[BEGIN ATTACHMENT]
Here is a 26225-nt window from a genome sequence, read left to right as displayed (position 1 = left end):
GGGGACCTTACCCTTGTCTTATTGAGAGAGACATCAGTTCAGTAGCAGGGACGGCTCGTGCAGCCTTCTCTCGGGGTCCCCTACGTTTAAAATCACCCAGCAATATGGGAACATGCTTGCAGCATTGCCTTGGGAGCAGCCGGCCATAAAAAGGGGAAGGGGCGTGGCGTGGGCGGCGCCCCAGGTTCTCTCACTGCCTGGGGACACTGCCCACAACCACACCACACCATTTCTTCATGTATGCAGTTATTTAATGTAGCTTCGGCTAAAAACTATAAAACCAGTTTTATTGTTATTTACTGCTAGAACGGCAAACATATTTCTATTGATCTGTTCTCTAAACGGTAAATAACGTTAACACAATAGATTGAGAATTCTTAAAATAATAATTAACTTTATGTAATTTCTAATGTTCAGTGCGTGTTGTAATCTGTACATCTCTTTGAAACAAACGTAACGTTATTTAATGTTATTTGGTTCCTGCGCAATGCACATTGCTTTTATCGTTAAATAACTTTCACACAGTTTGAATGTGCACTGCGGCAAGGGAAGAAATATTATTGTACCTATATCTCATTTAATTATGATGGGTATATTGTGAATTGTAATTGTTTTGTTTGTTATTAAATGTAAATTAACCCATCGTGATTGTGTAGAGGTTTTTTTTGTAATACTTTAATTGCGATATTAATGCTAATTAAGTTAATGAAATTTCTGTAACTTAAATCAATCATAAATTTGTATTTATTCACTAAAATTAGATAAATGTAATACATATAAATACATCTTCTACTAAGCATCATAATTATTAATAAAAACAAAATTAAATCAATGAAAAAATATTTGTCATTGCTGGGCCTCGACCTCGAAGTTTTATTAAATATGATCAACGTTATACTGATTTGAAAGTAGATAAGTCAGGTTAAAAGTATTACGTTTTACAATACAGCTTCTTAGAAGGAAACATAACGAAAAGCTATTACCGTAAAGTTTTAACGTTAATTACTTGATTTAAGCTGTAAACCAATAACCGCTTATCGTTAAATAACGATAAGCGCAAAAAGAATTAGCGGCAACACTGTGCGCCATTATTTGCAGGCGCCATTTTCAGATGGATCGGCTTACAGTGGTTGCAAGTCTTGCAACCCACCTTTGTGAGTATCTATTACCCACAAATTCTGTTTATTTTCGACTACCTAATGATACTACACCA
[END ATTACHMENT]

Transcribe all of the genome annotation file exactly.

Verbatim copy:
Here is a 26225-nt window from a genome sequence, read left to right as displayed (position 1 = left end):
GGGGACCTTACCCTTGTCTTATTGAGAGAGACATCAGTTCAGTAGCAGGGACGGCTCGTGCAGCCTTCTCTCGGGGTCCCCTACGTTTAAAATCACCCAGCAATATGGGAACATGCTTGCAGCATTGCCTTGGGAGCAGCCGGCCATAAAAAGGGGAAGGGGCGTGGCGTGGGCGGCGCCCCAGGTTCTCTCACTGCCTGGGGACACTGCCCACAACCACACCACACCATTTCTTCATGTATGCAGTTATTTAATGTAGCTTCGGCTAAAAACTATAAAACCAGTTTTATTGTTATTTACTGCTAGAACGGCAAACATATTTCTATTGATCTGTTCTCTAAACGGTAAATAACGTTAACACAATAGATTGAGAATTCTTAAAATAATAATTAACTTTATGTAATTTCTAATGTTCAGTGCGTGTTGTAATCTGTACATCTCTTTGAAACAAACGTAACGTTATTTAATGTTATTTGGTTCCTGCGCAATGCACATTGCTTTTATCGTTAAATAACTTTCACACAGTTTGAATGTGCACTGCGGCAAGGGAAGAAATATTATTGTACCTATATCTCATTTAATTATGATGGGTATATTGTGAATTGTAATTGTTTTGTTTGTTATTAAATGTAAATTAACCCATCGTGATTGTGTAGAGGTTTTTTTTGTAATACTTTAATTGCGATATTAATGCTAATTAAGTTAATGAAATTTCTGTAACTTAAATCAATCATAAATTTGTATTTATTCACTAAAATTAGATAAATGTAATACATATAAATACATCTTCTACTAAGCATCATAATTATTAATAAAAACAAAATTAAATCAATGAAAAAATATTTGTCATTGCTGGGCCTCGACCTCGAAGTTTTATTAAATATGATCAACGTTATACTGATTTGAAAGTAGATAAGTCAGGTTAAAAGTATTACGTTTTACAATACAGCTTCTTAGAAGGAAACATAACGAAAAGCTATTACCGTAAAGTTTTAACGTTAATTACTTGATTTAAGCTGTAAACCAATAACCGCTTATCGTTAAATAACGATAAGCGCAAAAAGAATTAGCGGCAACACTGTGCGCCATTATTTGCAGGCGCCATTTTCAGATGGATCGGCTTACAGTGGTTGCAAGTCTTGCAACCCACCTTTGTGAGTATCTATTACCCACAAATTCTGTTTATTTTCGACTACCTAATGATACTACACCA